Posted by Joy & Co Chartered Certified Accountants on 15th November 2013
It seems that every year I pick up a new client who is in receipt of rental income that they’ve never reported to HMRC and now feel the need to set the record straight. Without exception their reason has been that the property wasn’t making any money so they didn’t think they had to report it.
So my aim here is to let you know why it’s a good idea, or indeed why you may have to report rental income even if you’re renting property at a loss.
If you are in receipt of gross rents of £10,000 a year or net rent of £2,500 then you must complete a self-assessment return to report this taxable income to our old friends HMRC. Gross rents means rental income before deducting allowable expenses. Net rents are after deducting allowable expenses.
If your rental income is less than the amounts above you still have to report it but on form P810.
When you complete your self assessment return you’ll declare all your income, i.e. rent received from your property and you’ll also declare all your allowable expenses. If you’ve made a profit, i.e. rents received are more than your allowable expenses, this will be added to all your other taxable income and taxed accordingly.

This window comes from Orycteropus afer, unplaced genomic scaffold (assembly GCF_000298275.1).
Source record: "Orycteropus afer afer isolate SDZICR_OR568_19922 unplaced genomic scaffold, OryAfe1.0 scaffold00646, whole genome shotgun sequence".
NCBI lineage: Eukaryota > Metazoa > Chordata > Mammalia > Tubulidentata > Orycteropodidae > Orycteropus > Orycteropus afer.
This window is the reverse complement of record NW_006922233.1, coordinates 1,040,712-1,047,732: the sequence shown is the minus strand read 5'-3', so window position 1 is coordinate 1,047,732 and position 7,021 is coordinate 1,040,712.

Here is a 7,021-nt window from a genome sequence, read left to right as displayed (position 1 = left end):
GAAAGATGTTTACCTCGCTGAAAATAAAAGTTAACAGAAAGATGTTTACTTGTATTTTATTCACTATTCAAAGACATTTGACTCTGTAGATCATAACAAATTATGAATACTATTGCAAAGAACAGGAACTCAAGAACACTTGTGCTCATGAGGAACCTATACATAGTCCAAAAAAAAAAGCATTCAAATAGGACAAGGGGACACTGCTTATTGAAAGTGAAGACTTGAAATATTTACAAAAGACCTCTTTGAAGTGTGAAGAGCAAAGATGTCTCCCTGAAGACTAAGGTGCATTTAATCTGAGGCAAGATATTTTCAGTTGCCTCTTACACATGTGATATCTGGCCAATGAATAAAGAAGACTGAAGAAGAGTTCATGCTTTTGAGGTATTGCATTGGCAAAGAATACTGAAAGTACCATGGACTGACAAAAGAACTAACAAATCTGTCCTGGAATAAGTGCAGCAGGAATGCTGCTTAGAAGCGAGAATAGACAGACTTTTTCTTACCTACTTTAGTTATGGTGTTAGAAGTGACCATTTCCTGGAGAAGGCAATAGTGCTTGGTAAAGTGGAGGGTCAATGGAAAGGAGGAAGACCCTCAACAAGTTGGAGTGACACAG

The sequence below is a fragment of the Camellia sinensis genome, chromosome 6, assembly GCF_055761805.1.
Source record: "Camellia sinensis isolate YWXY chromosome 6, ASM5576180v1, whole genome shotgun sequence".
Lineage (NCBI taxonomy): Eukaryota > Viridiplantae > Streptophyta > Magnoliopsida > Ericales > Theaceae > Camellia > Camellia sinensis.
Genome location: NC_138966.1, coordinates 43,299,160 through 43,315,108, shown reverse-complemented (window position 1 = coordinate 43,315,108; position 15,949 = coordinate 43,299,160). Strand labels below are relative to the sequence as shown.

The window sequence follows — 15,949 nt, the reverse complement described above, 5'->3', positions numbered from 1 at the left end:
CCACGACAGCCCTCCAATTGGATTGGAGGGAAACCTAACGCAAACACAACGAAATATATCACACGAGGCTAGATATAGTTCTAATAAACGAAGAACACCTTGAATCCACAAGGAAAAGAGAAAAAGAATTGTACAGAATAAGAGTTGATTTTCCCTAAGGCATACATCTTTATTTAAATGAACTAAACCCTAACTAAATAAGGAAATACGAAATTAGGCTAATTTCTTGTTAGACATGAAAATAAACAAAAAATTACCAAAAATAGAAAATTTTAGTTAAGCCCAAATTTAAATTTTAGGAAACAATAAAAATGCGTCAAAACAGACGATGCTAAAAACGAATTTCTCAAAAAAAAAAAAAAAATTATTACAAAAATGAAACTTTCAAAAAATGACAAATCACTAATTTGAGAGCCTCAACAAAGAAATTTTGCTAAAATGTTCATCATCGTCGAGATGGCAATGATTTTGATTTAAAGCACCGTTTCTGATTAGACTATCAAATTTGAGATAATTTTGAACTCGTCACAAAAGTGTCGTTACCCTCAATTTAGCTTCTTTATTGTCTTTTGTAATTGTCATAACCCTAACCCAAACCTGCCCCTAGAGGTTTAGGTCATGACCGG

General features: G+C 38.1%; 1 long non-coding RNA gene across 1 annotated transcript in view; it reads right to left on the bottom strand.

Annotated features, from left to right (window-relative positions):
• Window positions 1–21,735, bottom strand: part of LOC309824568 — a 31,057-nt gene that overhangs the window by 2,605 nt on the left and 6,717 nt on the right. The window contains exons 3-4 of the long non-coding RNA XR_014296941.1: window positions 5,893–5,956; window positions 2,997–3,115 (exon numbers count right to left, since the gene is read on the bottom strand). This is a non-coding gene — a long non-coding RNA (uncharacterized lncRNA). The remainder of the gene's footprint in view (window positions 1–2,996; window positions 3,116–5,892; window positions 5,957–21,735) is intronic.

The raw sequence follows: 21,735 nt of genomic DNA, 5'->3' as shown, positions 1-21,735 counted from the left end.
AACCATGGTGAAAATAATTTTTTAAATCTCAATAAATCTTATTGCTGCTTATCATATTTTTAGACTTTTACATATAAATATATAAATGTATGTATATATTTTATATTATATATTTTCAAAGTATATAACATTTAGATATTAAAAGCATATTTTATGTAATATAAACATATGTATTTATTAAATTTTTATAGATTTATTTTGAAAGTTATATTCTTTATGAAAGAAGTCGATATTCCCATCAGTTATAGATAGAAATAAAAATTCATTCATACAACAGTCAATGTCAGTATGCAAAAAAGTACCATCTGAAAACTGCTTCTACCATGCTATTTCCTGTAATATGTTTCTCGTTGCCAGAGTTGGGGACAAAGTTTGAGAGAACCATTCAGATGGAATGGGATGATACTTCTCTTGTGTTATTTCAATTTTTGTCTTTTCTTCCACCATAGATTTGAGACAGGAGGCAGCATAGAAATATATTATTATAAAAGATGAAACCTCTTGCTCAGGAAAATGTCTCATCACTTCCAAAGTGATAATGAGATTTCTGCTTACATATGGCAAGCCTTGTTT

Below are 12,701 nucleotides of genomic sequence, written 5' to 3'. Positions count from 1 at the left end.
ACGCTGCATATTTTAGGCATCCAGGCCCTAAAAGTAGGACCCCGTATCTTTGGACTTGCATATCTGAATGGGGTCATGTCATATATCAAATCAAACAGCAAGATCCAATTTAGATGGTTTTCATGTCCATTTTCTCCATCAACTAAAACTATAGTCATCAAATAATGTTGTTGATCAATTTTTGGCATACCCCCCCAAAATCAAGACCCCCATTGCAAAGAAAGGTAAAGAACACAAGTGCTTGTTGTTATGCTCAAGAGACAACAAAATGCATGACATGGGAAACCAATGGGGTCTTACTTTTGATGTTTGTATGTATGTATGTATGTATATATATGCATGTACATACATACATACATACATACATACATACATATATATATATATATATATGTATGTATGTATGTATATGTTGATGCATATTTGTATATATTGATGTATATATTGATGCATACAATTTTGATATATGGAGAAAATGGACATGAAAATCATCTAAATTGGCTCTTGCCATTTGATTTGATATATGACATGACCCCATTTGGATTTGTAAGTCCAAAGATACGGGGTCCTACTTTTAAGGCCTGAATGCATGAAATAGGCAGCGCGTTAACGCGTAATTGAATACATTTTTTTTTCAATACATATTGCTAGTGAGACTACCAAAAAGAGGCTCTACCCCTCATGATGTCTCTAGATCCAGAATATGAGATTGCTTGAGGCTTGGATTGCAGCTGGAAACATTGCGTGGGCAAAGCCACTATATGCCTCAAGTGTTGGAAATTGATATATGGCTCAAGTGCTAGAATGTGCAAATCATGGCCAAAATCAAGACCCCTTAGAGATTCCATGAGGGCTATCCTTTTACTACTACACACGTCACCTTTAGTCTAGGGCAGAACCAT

If you’ve made a loss, i.e. your allowable expenses are more than the rents received, there’ll be no profits to add and therefore no additional tax to pay. You may therefore ask: what’s the use of reporting a loss if there’s no tax to pay anyway. Well listen carefully and I’ll tell you.
If you’ve made losses on your rental property you can use these losses to offset future profits on this or any other rental property you might own. Losses can accumulate so if you make a loss of (say) £3,000 in year 1, £1,000 in year 2 and £500 in year 3, when you make a profit of £6,000 in year 4 you can offset the £4,500 of accumulated losses so you’ll only be taxed on £1,500.
It’s also worth knowing that losses can be carried forward indefinitely so even if it’s four, five or six year before you finally start turning a profit imagine the amount of losses you’ll have ready to offset against these profits and reduce or even cancel out your tax bill.
You don’t even have to use the losses all at once. You can for example use up just enough of the loss to take your taxable income down to your personal allowance for the year. At that level you’ll have no tax to pay and you’ll still have the remainder of the loss to carry forward to next year.
There are time limits for reporting the losses so you declare them as soon as possible. You may well have a problem trying to offset losses for the past 10 years if HMRC have never heard of then till now.
So people, please don’t shoot yourselves in the foot by not reporting losses on your rental income as there are valuable tax savings to be had from them.